Pritikin: [Reaches into wallet] You want to see pictures?

Question: There are some archetypes or stereotypes in Dummy, such as the way you portray the parents, where you seem to poking fun at Americanized Jewish culture, while showing a reverence for European Jewish culture.

Pritikin: No. My attitude wasn't to make some message about Jewish culture. I was not making a social commentary. The characters are Jewish because I am. They say, "Write what you know," and that's what I know. I wasn't raised in a Catholic family, but I'm sure things are much the same. Milla—who is not playing a Jewish character—gets more reverence from me than the more unlikeable Jewish characters because she takes a dedicated interest in the Yiddish culture. The problems with the middle class is that they value pomp and circumstance, overlooking real accomplishments and triumphs. My sympathies as a writer and director are with Milla's passion for Yiddish rather than planning a big, garish wedding, because that is more admirable to me.

Question: What was the inspiration of this film for you?

Pritikin: I have a friend who is the world's worst ventriloquist. I guess it's the idea of our definition of success. Dummy is not a movie about someone that wants to be a film star, or President, or whatever unrealistic goal. Basically all these people are unhappy in their lives because there's something else they want to do, and they've never been able to do it. The joy was in getting all the characters to the point where they are doing what they want to be doing. These characters have very small goals. We're rooting for them even though, in Milla's case she's just a wedding singer. That's success to her character. That's the lesson, if any is to be learned, from this. Just do what you want to do, and don't let anybody tell you how unsuccessful you aren't.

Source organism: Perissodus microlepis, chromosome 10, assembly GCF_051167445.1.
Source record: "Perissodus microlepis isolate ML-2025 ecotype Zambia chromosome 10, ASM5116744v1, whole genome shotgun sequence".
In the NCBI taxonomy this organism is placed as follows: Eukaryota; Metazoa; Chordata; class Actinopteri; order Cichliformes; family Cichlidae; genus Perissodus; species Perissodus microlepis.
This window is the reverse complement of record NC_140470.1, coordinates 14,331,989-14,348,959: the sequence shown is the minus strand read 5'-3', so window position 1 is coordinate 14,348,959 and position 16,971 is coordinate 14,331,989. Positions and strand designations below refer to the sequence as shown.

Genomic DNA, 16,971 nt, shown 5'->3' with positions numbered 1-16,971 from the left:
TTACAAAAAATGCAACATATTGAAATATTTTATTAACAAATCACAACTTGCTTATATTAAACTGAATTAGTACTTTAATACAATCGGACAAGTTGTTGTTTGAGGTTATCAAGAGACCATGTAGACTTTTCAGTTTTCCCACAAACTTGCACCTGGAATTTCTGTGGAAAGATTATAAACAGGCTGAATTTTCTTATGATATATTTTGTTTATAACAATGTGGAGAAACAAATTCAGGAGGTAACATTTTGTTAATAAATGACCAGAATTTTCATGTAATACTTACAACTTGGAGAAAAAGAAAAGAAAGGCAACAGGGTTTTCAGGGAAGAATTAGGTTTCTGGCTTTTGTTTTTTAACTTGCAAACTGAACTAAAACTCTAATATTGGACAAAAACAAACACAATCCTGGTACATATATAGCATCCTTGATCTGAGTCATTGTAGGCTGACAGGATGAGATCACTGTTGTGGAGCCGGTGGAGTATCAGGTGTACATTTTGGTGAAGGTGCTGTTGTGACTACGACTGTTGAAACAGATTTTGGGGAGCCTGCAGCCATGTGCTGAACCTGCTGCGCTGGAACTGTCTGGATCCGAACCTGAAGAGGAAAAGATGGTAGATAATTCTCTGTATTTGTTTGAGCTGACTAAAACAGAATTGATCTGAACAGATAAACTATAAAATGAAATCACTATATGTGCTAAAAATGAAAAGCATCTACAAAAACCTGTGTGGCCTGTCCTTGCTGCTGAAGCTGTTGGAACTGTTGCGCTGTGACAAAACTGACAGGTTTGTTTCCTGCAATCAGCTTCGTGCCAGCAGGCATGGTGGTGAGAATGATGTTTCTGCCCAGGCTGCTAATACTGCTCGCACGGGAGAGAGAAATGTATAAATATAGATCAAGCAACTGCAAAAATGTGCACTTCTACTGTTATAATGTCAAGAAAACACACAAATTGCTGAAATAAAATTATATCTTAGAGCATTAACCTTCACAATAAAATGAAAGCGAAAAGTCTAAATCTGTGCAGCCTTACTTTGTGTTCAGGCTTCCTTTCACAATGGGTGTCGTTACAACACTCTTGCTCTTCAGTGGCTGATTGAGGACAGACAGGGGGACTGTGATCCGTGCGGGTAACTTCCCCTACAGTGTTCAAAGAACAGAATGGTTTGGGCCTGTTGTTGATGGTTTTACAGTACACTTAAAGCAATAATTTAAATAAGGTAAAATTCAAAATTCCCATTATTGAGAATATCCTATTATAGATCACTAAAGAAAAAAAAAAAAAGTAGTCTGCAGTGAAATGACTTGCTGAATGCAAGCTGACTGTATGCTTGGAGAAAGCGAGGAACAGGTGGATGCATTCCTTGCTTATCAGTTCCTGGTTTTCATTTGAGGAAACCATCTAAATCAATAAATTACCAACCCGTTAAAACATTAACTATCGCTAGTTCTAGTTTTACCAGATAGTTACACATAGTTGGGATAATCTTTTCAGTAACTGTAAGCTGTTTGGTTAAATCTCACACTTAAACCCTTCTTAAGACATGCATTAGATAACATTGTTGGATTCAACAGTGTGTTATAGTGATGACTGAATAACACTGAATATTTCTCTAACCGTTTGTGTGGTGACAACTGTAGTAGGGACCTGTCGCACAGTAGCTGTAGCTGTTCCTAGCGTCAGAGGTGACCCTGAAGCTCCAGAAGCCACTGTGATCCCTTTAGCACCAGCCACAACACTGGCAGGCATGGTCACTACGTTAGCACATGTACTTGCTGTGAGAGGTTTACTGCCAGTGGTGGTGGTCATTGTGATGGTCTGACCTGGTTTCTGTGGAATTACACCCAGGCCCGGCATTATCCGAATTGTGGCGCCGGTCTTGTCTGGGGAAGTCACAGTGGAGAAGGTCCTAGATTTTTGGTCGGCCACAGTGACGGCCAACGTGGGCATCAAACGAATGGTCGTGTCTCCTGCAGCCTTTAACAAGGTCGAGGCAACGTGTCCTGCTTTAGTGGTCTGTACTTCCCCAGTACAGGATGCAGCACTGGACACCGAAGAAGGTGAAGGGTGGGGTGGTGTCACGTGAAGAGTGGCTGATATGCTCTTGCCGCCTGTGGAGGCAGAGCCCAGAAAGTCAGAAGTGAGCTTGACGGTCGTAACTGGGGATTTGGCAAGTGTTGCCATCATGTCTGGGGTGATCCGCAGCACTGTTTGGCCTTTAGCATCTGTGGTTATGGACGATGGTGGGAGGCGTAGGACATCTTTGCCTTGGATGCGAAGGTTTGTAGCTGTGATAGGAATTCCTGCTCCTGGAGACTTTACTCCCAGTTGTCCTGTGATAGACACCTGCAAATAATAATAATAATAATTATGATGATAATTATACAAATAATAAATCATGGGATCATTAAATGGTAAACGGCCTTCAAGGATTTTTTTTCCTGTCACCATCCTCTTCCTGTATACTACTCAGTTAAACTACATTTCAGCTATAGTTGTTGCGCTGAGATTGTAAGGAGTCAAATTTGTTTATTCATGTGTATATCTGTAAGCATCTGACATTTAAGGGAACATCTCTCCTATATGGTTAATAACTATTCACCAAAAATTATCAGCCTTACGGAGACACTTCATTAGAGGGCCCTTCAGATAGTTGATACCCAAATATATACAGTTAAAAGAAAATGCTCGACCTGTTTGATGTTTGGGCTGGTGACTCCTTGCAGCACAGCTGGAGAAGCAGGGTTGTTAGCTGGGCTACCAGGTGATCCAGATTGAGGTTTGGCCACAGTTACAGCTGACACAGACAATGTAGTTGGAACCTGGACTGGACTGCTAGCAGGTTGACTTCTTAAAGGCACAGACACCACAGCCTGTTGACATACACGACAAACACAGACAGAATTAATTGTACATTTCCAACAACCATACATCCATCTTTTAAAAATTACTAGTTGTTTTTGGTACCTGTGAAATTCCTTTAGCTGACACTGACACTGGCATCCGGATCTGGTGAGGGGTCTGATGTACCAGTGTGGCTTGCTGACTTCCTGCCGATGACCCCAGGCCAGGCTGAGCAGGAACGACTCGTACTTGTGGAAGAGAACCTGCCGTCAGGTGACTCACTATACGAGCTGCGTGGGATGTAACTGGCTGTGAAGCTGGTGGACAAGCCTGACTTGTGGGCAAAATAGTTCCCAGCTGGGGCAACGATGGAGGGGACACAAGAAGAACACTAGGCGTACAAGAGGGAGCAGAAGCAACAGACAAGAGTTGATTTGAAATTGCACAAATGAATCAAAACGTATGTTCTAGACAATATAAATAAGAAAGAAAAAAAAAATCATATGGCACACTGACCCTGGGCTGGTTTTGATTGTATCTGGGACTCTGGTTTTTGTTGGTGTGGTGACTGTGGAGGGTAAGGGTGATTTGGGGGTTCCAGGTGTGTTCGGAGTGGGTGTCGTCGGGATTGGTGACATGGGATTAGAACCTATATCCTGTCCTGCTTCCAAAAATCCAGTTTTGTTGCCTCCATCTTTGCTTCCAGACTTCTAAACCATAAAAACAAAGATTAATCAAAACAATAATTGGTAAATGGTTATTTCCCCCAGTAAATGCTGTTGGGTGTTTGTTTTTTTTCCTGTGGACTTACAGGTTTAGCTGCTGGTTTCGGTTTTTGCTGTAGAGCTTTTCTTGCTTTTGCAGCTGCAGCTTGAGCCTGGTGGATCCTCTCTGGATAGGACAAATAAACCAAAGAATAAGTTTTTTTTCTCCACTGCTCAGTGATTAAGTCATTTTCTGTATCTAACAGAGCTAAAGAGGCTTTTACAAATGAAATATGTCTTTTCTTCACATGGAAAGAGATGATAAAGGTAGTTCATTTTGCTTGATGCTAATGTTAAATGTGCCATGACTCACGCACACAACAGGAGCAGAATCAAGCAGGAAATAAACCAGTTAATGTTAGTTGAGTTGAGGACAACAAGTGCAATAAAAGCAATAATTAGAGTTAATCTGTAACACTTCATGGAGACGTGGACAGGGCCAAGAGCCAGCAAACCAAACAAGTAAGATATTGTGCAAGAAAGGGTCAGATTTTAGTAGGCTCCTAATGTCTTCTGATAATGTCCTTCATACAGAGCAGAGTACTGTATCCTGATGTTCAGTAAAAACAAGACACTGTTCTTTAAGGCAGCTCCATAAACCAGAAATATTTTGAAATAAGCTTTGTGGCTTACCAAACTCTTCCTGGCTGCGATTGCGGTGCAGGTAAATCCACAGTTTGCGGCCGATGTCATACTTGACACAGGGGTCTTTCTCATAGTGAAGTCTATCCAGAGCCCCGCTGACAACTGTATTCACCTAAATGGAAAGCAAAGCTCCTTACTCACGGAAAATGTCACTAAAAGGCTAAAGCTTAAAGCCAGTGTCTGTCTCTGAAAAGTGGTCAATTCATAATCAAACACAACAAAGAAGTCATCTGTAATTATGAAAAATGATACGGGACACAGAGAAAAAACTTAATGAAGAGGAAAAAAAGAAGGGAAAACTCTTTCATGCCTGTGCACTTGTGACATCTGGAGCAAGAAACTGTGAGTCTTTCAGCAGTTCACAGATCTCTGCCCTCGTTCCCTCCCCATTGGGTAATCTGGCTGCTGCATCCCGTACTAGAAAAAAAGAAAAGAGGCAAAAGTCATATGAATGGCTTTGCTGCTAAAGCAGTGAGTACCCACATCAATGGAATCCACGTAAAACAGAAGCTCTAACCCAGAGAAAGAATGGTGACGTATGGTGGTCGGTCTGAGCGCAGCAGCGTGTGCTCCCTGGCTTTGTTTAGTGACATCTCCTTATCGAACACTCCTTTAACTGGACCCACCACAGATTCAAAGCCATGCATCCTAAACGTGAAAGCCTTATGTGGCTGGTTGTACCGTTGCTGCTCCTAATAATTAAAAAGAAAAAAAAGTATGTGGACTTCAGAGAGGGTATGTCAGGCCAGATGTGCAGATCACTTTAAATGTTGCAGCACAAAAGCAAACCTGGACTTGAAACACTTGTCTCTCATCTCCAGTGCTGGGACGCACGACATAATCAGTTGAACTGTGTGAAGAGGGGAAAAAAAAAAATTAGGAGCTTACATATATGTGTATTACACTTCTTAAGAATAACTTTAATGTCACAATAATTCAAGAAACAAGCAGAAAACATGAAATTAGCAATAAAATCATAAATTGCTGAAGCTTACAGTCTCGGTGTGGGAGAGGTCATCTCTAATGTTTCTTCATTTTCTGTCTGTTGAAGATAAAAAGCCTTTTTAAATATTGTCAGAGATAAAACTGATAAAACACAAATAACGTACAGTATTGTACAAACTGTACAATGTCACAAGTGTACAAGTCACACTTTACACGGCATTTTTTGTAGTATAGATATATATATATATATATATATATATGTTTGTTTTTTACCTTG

Question: What did Adrien bring to the movie? Which movies of his had you seen before casting?

Pritikin: He was my first choice from the start. As soon as I was told we could entertain the notion of casting anyone we wanted I immediately thought of Adrien for the part of Steven. He has this intense vulnerability, this innocence about him, and yet he's still good looking enough to be a leading man. I wanted to exploit both these sides, and have an unconventional leading man. In Summer of Sam he plays quite an aggressive character, but he has moments of incredible vulnerability. The first movie I saw him in was Six Ways to Sunday. To find an actor that good, that's what a director wants to work with:--someone who can completely transform themselves so that you don't recognize them.

Question: Like Milla Jovovich?

Pritikin: That was the exciting challenge with Milla—to take someone who people didn't even know spoke English, completely desexualize her, flip her persona on its head. That was a lot of fun. Actually, not such a big challenge, as she's not so far from that character, being a crazy punk from California. Hopefully people will see Dummy and go, "Wow! She's not the accented KGB spy or whatever we thought she was."

Question: Did things change for Adrien after he won the Oscar?

Pritikin: Well, we had the premiere [for Dummy] about two weeks before he won, so we were already out there. But after that [the Oscars], he couldn't leave his house. We stopped going out to the dives we used to hang out in, because he would just get swamped by admirers. People in Kansas now know who he is. So, he's very happy.

Question: Did Adrien have an interest in ventriloquism before making Dummy?

Pritikin: Well, he was an amateur magician—which is a related art—which helped, but he had three weeks training before making the movie.

Question: He looks like he's a good ventriloquist. Was his dummy's dialog over-dubbed?

Pritikin: The only time it was added was at the end where Adrien really has to throw his voice, but apart from that, none. He was supposed to be an okay ventriloquist, not a great one.

Question: Is ventriloquism a dead art?

Pritikin: Well, it's a dead art like some people say that Yiddish is a dead language. You may think it [Yiddish] is dead but if you go to some neighborhoods in Brooklyn it's all they speak. So as long as there are kids, there will be someone with a puppet or a dummy entertaining them. God help us that the day comes that children are not entertained by a ventriloquist. That's the day when MTV has won, and it's time to move to France.

Question: Finally, why does the film have two editors?

Pritikin: Because it takes one to fuck it up, and one to save it.


Illeana Douglas

Question: Have you been watching Action [the canceled 1999 Fox sitcom] on Trio?